Did Dua Lipa actually copy “Levitating”?

Stars have been accused of plagiarizing from smaller artists, but music theory demonstrates this is more unlikely that it would appear.

Dua Lipas biggest hit yet, Levitating made waves in the music world but is now mired in controversy.

"Dua Lipa 02/08/2018 #2" by jus10h is marked with CC BY 2.0.

Dua Lipa’s biggest hit yet, “Levitating” made waves in the music world but is now mired in controversy.

Sophie Lu, Staff Writer

Glitter, moonlight, the Milky Way, renegading… in the midst of the pandemic two years ago, Dua Lipa took listeners for a ride to a galaxy “where the music don’t stop for life” in her smash hit disco track “Levitating.” 

Released on October 1st, 2020, “Levitating” quickly proved to be appropriately titled, soaring to the top of the charts as it debuted at number 73 on the Billboard Hot 100 and peaked at number 2 on the chart. The song was also named Billboard’s top song of 2021.

But a recent development has the potential to stain the hit song’s legacy permanently. On March 1st, 2022, a relatively unknown reggae band called Artikal Sound System filed a lawsuit against Dua Lipa alleging that the pop star had plagiarized “Levitating” from their song “Live Your Life.”

While the case has not been argued yet, in the court of public opinion there seems to be a consensus that Dua Lipa had to have taken inspiration from the band because the songs sounded nearly identical, with comments popping up on social media like “She better get her wallet out” and “Dua I love you but what is this.”

For most people, even without a robust knowledge of music, a preliminary listen of the two songs side by side demonstrates several obvious similarities between both songs. “Levitating” and “Live Your Life” share a very similar chord progression (Bm7/F#m7/Em7/Bm7 and Bm7/F#m7/Em7/Em7 respectively). This independently is not very notable, considering there are a very limited number of 4-chord progression combinations that can exist, as evidenced by the fact that many pop songs use the same one.

But the two songs also share a nearly identical rhythm structure, both employing a rhythm called “the Charleston” (dotted eighth note, sixteenth note, and a rest).

Adam Neely

Even the lyrics seem to be derived, as “Levitating” uses the same rhyme scheme and even occasionally the same words.

Adam Neely

All of these aspects combined seem to be damning evidence that Dua Lipa did indeed rip off “Live Your Life,” but knowledge of musical history shows that this may not be the case. Musician, composer, and music theorist Adam Neely explains in a YouTube video why, despite the abundance of similarities, it is highly unlikely that the lawsuit has merit.

First, the chord progressions and rhythm used are not unique to Artikal Sound System, but rather standard choices for the genre of dance music. 

In the video, Nealy explains, “A mostly white reggae band from South Florida did not invent the Charleston rhythm four years ago. It’s been a common trope in 70s style dance melodies like the Jackson’s “Blame it on the Boogie.”

He goes on the compare “Levitating” and “Live Your Life” to a different song, Outkast’s “Rosa Parks,” which also sounds extremely similar and predates both songs. In fact, Dua Lipa cites Outkast as one of the sources of inspiration for Future Nostalgia, which makes it the more probable influence.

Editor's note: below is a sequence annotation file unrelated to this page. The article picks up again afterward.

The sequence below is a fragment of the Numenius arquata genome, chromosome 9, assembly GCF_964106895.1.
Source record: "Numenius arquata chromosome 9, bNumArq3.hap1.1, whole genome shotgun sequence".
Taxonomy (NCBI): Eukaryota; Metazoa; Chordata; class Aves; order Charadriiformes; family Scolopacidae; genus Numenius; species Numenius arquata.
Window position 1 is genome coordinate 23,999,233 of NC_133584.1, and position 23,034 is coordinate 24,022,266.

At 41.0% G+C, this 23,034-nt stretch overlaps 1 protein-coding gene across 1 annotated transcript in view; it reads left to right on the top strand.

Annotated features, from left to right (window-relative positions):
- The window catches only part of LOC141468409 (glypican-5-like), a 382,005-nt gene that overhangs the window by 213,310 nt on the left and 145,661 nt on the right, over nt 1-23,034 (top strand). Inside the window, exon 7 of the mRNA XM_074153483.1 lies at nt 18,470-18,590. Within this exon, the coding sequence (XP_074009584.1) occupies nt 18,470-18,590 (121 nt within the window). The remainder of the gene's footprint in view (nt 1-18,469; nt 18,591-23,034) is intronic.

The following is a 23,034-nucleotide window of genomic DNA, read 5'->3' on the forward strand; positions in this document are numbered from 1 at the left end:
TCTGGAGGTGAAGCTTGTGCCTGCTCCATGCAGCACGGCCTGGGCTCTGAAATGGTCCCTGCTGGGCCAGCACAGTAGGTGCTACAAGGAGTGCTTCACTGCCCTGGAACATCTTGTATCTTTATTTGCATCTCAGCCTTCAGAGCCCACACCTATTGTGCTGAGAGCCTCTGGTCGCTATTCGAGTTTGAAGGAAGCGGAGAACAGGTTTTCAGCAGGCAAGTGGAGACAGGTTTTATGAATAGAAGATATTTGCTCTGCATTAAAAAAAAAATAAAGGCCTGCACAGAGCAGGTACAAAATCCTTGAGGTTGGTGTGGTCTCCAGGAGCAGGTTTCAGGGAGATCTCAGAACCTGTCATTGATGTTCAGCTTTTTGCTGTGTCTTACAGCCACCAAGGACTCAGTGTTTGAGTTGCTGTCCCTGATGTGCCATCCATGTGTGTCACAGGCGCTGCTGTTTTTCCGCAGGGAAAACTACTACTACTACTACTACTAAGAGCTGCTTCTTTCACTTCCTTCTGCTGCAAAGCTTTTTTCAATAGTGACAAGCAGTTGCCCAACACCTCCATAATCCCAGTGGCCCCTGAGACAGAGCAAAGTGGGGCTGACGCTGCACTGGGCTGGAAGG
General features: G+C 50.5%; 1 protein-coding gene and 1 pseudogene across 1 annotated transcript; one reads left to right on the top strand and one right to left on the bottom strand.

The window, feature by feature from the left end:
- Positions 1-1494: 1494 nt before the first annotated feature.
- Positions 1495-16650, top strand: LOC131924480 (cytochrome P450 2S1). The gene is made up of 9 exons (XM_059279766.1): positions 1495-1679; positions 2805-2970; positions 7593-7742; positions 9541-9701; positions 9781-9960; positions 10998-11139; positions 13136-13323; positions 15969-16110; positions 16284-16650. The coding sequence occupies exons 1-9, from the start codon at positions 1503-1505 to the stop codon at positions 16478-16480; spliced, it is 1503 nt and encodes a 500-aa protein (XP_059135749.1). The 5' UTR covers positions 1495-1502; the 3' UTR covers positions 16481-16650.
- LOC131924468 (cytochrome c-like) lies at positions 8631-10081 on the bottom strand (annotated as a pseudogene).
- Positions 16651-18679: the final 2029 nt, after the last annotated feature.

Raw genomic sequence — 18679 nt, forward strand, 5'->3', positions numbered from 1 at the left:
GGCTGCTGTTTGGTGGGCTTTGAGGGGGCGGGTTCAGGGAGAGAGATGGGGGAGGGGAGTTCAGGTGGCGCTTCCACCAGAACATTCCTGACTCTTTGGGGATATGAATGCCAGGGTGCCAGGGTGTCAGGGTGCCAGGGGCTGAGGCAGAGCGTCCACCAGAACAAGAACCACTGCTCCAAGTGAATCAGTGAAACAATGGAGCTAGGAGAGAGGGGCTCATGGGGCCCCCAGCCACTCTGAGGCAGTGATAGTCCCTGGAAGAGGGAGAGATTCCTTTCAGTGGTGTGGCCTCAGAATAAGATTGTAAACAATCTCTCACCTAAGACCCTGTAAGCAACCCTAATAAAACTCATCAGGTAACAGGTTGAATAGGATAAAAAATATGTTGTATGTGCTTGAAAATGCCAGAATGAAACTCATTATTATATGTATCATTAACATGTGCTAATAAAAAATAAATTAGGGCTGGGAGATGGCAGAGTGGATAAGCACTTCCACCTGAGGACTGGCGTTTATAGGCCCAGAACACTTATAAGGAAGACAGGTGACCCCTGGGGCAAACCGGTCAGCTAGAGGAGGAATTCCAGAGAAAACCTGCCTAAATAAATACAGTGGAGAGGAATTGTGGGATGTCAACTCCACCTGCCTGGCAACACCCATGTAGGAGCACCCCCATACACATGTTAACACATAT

Add the fact that “Live Your Life” was only available on Soundcloud, a platform that allows users to edit the audio content without changing the timestamp of release, as well as videos documenting the actual creation of “Levitating”, and the case for Dua Lipa copying Artikal Sound System is rather weak.

This lawsuit has become the latest in a series of seemingly endless music copyright infringement lawsuits filed against popular artists by smaller ones. Earlier this year, singer Oliva Rodrigo gave the band Paramore an interpolation credit on her hit song “good 4 u” after coming under fire with listeners due to what some perceived as copying.

And just this month, Katy Perry won an appeal turning over the initial ruling against her, ordering her to pay $2.8 million dollars to the Christian hip hop artist Flame for her song “Dark Horse”.

The rise in mostly frivolous music lawsuits could partially be attributed to Flame’s initial success in his, possibly incentivizing other smaller artists to extort an opportunity to get money and recognition.

In most of these lawsuits, the similarities between the songs can be attributed to conventions for the musical genre and a finite amount of chord progressions and musical notes. Artists are influenced by other artists all the time, but there are specific criteria that distinguish influence from interpolation or something that would require songwriting credit.

Imagine if character tropes and basic storylines could be copyrighted in literature — nearly all novels would then be considered copied in some regard. What makes literature, music, and every form of art excellent is not its use of completely “original” concepts (a task that is basically impossible), but how artists interpret and execute classic fundamentals that make hordes of audiences connect with the art.